Today’s Internet services rely heavily on text-based passwords for user authentication. The pervasiveness of these services coupled with the difficulty of remembering large numbers and symbols of secure passwords tempt users to reuse simple, easy to guess passwords at multiple websites, making their accounts vulnerable.
We always recommend you to use a password manager — it allows you to not only use strong, complicated passwords that you don’t need to manually type, but also makes use of unique passwords for online accounts simple.
Keepass is a free, open source password manager which helps you to manage passwords in a secure way. You can put all your passwords in one database which is locked with one master key or a key file, or both. If you are getting started, then you can check out our introduction guide to Keepass.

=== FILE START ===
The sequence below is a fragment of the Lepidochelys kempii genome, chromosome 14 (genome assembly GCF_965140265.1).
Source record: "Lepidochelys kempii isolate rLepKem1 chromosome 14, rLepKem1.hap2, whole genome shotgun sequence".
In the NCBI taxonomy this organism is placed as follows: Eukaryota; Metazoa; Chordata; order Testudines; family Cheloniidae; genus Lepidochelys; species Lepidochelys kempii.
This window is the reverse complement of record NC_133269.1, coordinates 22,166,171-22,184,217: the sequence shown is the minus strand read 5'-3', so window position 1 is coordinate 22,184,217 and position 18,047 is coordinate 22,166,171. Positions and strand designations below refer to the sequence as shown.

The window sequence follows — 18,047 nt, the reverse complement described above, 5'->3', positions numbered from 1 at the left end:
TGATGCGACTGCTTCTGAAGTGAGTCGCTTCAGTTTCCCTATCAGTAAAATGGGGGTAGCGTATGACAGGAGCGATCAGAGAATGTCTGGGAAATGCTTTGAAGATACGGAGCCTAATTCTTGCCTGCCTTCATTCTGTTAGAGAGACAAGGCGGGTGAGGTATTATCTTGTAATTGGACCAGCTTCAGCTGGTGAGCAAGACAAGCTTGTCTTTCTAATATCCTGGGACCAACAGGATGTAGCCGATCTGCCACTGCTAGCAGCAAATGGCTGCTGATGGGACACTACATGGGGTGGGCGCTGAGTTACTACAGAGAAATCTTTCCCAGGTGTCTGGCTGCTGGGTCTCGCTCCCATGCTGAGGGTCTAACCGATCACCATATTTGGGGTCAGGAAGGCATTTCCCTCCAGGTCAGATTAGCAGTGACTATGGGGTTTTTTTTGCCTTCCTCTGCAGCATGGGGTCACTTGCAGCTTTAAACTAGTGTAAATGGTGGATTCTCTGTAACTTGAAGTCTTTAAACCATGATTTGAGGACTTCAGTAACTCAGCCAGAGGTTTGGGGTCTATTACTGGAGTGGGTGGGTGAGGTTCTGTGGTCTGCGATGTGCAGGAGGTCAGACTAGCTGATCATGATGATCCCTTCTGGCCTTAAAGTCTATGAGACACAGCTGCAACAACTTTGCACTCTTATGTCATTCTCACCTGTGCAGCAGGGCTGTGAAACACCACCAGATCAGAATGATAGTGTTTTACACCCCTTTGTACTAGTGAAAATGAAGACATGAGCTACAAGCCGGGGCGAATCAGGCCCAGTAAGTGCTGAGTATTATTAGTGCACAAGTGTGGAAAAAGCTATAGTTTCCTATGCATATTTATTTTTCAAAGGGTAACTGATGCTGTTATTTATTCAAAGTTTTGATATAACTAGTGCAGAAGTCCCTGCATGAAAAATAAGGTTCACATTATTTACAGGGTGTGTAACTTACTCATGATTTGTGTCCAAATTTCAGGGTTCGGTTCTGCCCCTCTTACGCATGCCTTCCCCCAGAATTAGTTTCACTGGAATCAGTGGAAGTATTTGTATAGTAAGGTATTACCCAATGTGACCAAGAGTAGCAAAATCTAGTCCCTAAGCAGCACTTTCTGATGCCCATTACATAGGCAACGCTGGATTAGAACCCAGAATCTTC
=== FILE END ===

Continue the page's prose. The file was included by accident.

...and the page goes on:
Organize Passwords Into Groups or Tags
The number of passwords a user must remember continues to increase, and the typical Internet user is estimated to have more than 20 distinct online accounts. As you keep adding more accounts, your passwords will get a bit more overwhelming to manage. Keepass lets you organize passwords into groups or tags. You can add as many groups as you need and use them to organize all of your logins in any order that would make sense for you.
To create a new group, first select in the group pane where the group should go, either the database name or within an existing group. Right-click to bring up the group menu and select “Add Group.” Alternatively, click “Edit” from top menu and select “Add Group” from drop-down list.